The President’s Emergency Plan for Aids Relief (PEPFAR) is a pledge of $15 billion over five years (2003-2008) to fight the global HIV/AIDS pandemic. The legislation that authorized PEPFAR also established the State Department Office of the U.S. Global Aids Coordinator (OGAC), which oversees all international AIDS funding and programming. The Department of State and OGAC - along with the U.S. Agency for International Development (USAID), the Departments of Defense, Commerce, Labor, and Health and Human Services, and the Peace Corps - are responsible for administering PEPFAR. Through three strategic program areas (prevention, care and treatment), the initiative was intended to prevent 7 million new infections, treat 2 million people living with AID-related illnesses, and provide care and support for 10 million persons affected by AIDS. In its first two years, PEPFAR reportedly provided support for 471,000 people in 114 countries. Most of these were in 15 “focus countries,” - a list that currently includes Botswana, Cote d'Ivoire, Ethiopia, Guyana, Haiti, Kenya, Mozambique, Namibia, Nigeria, Rwanda, South Africa, Tanzania, Uganda, Vietnam and Zambia.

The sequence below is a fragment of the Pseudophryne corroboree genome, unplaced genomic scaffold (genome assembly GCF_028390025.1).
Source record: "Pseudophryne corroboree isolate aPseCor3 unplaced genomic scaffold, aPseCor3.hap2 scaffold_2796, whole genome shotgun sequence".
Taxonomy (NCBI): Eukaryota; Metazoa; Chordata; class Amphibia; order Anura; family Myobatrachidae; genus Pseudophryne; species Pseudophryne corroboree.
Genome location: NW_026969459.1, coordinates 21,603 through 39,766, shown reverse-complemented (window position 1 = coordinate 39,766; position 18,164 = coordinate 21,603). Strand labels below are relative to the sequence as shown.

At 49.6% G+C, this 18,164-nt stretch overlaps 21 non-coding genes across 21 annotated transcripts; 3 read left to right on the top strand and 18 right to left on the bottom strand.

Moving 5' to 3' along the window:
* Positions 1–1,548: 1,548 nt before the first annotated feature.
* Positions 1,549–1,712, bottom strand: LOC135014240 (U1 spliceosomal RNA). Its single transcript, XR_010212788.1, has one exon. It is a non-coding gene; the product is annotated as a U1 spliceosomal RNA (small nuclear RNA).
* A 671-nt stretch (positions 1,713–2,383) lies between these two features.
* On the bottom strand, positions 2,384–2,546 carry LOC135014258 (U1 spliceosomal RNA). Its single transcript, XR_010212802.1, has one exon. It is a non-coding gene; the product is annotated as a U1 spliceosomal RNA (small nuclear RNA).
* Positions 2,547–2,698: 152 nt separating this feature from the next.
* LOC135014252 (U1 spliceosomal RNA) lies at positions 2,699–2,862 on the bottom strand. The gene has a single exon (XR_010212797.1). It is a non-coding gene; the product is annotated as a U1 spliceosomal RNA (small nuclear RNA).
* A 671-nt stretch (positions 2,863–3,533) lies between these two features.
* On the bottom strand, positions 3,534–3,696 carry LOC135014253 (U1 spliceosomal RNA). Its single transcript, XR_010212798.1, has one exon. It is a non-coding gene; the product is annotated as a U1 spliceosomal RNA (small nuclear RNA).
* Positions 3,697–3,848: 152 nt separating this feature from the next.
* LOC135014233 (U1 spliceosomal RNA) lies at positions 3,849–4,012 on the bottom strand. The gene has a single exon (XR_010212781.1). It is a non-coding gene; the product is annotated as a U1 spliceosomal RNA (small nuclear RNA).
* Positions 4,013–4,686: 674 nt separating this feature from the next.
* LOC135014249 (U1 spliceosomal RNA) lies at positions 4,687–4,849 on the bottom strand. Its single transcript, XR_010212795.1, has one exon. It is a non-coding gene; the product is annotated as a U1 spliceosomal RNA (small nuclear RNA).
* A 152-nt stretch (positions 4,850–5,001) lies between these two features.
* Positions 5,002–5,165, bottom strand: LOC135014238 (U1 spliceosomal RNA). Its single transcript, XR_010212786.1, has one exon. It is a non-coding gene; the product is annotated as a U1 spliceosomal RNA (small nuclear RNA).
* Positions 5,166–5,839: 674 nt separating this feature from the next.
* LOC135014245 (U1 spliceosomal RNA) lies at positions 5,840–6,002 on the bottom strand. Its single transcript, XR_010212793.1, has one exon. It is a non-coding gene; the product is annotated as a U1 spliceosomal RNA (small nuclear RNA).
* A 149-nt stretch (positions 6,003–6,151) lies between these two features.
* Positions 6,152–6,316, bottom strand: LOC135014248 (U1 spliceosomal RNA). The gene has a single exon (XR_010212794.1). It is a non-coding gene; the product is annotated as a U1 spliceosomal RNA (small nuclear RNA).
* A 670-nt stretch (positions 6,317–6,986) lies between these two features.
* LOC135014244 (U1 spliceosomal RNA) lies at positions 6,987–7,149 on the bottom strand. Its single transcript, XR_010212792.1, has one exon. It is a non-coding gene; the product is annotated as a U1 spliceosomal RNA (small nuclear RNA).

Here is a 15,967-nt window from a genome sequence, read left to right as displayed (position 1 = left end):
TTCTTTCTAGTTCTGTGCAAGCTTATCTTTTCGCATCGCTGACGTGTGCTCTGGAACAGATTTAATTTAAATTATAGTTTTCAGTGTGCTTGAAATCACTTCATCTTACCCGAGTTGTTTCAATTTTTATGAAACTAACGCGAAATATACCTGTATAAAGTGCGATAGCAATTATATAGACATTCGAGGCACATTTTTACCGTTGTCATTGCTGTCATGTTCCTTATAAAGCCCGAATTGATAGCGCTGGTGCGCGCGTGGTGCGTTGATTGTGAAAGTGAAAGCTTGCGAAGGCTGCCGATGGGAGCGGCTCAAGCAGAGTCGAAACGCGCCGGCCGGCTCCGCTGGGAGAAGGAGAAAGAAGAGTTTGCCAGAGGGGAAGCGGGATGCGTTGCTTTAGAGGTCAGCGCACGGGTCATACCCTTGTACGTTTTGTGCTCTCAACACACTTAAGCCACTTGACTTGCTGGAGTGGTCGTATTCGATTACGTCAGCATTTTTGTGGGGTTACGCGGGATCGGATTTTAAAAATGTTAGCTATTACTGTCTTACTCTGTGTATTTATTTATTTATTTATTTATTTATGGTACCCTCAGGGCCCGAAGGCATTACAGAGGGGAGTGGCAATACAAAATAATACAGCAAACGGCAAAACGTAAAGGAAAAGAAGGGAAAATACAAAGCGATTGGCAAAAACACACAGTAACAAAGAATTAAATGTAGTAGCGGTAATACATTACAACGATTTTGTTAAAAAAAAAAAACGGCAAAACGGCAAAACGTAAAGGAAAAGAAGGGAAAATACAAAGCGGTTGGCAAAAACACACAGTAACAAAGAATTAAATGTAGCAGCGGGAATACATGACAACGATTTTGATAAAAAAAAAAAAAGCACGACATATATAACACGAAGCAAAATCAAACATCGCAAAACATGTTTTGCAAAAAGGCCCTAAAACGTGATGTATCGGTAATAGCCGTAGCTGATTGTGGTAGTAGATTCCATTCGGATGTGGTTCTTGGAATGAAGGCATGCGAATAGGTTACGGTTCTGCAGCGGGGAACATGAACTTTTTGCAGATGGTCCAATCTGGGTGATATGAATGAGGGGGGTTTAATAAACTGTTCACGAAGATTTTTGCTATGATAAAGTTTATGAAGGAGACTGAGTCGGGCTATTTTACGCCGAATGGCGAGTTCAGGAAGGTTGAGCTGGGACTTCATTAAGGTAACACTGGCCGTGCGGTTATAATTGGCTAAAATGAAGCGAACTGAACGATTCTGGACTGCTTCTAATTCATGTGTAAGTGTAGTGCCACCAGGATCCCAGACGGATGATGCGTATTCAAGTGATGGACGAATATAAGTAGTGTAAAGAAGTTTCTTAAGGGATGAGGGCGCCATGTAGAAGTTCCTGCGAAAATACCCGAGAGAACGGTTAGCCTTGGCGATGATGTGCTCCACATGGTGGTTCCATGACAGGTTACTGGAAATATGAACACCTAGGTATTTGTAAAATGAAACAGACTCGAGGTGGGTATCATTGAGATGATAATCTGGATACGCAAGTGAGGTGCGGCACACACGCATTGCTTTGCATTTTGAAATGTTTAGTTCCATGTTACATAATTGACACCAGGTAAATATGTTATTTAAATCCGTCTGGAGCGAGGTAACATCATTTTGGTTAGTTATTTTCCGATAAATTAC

PEPFAR Important Dates and Information (PEPFAR Watch)
(GAO Report) (PDF)
(by Daniel P Moloney, Heritage Foundation)
A pioneer in the fight against AIDS, Eric P. Goosby has, since June 23, 2009, overseen the President’s Emergency Plan for AIDS Relief (PEPFAR) as part of his role as U.S. Global AIDS Coordinator, leading all of the federal government’s international HIV/AIDS efforts.
Mark R. Dybul received his A.B. (1985) and M.D. (1992) from Georgetown University before completing his residency in internal medicine at the University of Chicago Hospitals (1995) and a fellowship in infectious diseases at the National Institute of Allergy and Infectious Diseases (1998). Dybul worked at the Department of Health and Human Services as the Assistant Director for Medical Affairs, National Institute of Allergy and Infectious Diseases (NIAID), National Institutes of Health (NIH), as well as Co-Executive Secretary of the HHS HIV therapy guidelines for adults and adolescents. Dybul also holds the rank of assistant surgeon general and rear admiral in the U.S. Public Health Service Commissioned Corps, the uniformed service of HHS, and is a former member of the World Health Organization's Writing Committee to develop global HIV therapy guidelines. Before joining the OGAC, Dybul served on the Planning Task Force for PEPFAR, and led HHS in President Bush’s International Prevention of Mother and Child HIV Initiative. He worked in the positions of Assistant and Deputy U.S. Global Aids Coordinator before becoming Acting U.S. Global Aids Coordinator in 2006. Dybul took over the Office’s highest post after its first appointee resigned amid a prostitution scandal. Dybul himself resigned on January 22, 2009, the day after Hillary Clinton was confirmed as Secretary of State.